The pomp and pageantry of college football is one of the reasons it carries a special place in the hearts of fans across the nation. In each college town, the local traditions make game day an experience unique to that school's history.


Iowa is no different, and Iowa City is a special place to watch college football. The Black and Gold runs deep for every Hawkeyes fan. Here are five reasons that make gameday at Kinnick Stadium so special on a football Saturday. 


1.  The Iowa Wave


The University of Iowa’s Stead Family Children’s Hospital overlooks Kinnick Stadium and has a viewing area where patients and their families can watch Hawkeyes football. During the 2017 season, fans started to turn away from the football field at the end of the first quarter and wave to the children in the hospital. It has grown so popular that the Iowa team and coaches, as well as the opposing team and coaches, are now turning and waving to the children during the game.


2.  Back In Black & The Swarm


During Hayden Fry’s time as head coach, he introduced many traditions, including “The Swarm.” Led by Herky Hawkeye, the team jogs slowly onto the field through the tunnel. With the captains in front, the entire team locks hands as a symbol of strength, unity, and support for each other. Today, the team is accompanied by AC/DC’s “Back in Black” blaring through the sound system.


3.  In Heaven, There Is No Beer/Hawkeye Victory Polka


After every Hawkeyes win, the marching band delights fans with the playing of this song, which features the lyrics, "In Heaven, there is no beer . . . That’s why we drink it here . . . And when we're gone from here . . . Our friends will be drinking all the beer!"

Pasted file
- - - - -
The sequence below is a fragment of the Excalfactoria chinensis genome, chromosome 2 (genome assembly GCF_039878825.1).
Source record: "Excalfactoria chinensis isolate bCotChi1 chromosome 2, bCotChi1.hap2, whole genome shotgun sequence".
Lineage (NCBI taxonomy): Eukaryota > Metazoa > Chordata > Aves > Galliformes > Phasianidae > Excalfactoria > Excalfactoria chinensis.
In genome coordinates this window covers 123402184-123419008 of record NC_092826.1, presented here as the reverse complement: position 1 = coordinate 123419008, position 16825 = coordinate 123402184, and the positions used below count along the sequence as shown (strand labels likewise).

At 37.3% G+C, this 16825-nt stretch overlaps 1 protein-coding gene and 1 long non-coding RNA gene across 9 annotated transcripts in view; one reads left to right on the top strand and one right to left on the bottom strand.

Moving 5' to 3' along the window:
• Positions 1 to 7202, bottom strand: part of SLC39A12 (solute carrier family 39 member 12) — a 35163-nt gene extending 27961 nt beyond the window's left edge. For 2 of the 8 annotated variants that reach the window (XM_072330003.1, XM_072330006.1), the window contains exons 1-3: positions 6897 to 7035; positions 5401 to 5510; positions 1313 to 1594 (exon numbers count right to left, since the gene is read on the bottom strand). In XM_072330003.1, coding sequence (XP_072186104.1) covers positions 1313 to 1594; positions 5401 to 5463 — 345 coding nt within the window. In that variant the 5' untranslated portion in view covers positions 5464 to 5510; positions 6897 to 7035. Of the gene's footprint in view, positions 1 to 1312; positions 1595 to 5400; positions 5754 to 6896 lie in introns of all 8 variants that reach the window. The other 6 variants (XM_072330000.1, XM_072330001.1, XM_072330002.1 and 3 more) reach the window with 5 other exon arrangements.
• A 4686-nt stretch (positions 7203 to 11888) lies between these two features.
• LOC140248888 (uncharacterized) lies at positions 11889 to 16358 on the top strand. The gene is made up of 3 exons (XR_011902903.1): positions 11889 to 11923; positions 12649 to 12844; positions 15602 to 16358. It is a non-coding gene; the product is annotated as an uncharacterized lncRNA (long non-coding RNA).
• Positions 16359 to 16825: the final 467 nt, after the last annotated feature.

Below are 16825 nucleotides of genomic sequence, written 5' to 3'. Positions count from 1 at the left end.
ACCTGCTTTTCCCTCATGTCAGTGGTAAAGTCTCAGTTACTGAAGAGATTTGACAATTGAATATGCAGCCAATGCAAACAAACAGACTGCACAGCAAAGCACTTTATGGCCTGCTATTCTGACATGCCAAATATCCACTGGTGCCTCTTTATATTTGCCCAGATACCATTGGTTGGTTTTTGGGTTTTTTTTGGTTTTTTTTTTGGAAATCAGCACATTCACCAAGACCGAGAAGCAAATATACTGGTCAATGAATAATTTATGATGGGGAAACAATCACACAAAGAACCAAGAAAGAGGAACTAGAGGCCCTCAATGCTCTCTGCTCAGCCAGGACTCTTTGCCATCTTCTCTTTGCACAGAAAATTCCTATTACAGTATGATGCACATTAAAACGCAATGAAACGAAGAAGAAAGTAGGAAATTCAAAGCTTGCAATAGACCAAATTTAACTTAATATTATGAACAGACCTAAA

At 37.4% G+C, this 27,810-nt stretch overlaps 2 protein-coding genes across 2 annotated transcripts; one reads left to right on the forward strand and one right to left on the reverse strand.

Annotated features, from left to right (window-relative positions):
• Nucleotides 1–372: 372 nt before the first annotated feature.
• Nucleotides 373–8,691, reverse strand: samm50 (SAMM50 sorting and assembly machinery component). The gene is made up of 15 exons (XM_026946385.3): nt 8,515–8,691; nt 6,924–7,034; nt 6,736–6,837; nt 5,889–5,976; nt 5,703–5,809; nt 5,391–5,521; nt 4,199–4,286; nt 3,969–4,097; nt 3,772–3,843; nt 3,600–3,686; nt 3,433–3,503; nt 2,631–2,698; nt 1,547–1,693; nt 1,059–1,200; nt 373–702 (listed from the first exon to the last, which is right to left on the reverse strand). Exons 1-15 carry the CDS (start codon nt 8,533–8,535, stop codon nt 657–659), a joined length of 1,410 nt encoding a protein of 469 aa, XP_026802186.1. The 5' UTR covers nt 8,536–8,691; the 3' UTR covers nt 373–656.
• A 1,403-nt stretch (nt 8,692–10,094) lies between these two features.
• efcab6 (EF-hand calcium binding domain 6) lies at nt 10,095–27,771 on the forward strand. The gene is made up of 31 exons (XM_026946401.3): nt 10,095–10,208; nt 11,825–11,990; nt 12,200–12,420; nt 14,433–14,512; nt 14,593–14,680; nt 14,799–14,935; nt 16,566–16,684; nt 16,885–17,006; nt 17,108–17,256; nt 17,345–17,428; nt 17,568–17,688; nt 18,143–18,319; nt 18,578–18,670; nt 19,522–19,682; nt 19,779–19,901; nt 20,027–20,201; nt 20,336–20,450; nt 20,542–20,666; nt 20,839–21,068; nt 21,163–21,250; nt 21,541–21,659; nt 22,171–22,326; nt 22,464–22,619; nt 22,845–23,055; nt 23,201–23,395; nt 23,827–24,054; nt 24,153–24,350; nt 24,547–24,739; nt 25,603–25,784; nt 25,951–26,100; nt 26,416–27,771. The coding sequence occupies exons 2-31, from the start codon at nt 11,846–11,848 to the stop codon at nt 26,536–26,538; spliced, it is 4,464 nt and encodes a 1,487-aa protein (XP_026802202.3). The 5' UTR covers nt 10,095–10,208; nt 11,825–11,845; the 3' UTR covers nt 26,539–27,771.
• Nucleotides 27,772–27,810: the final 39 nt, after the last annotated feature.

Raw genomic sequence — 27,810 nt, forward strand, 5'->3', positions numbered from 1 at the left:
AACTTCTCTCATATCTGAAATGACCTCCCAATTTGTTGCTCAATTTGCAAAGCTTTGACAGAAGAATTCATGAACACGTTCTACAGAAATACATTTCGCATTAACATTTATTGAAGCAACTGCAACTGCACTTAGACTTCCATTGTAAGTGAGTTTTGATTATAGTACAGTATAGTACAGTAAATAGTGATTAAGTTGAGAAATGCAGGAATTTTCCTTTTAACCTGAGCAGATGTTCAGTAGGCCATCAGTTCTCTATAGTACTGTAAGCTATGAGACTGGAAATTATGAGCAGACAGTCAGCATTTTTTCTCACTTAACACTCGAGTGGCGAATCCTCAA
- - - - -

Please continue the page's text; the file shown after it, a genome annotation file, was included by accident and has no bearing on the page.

4.  I-O-W-A Cheer


Led by the cheerleaders waving big flags with each letter, each of the four sections of the stadium shout a letter, repeatedly spelling IOWA while forming the letters with their arms.


5.  Nile Kinnick’s Heisman Speech


Nile Kinnick is the University of Iowa’s only Heisman Trophy winner. In his 1939 Heisman Trophy speechKinnick spoke about his time in Iowa City:


“I thank God I was born on the gridirons of the middle west and not on the battlefields of Europe. I can say confidently and positively that football players in this country would rather fight for the Heisman award than the Croix de Guerre.”


Kinnick was later killed during a training flight crash off the coast of Venezuela in 1943 at the age of 24. The football stadium was named in his honor in 1972, and today, before every home game, a video of Nile Kinnick’s Heisman Trophy speech is played on the scoreboard.


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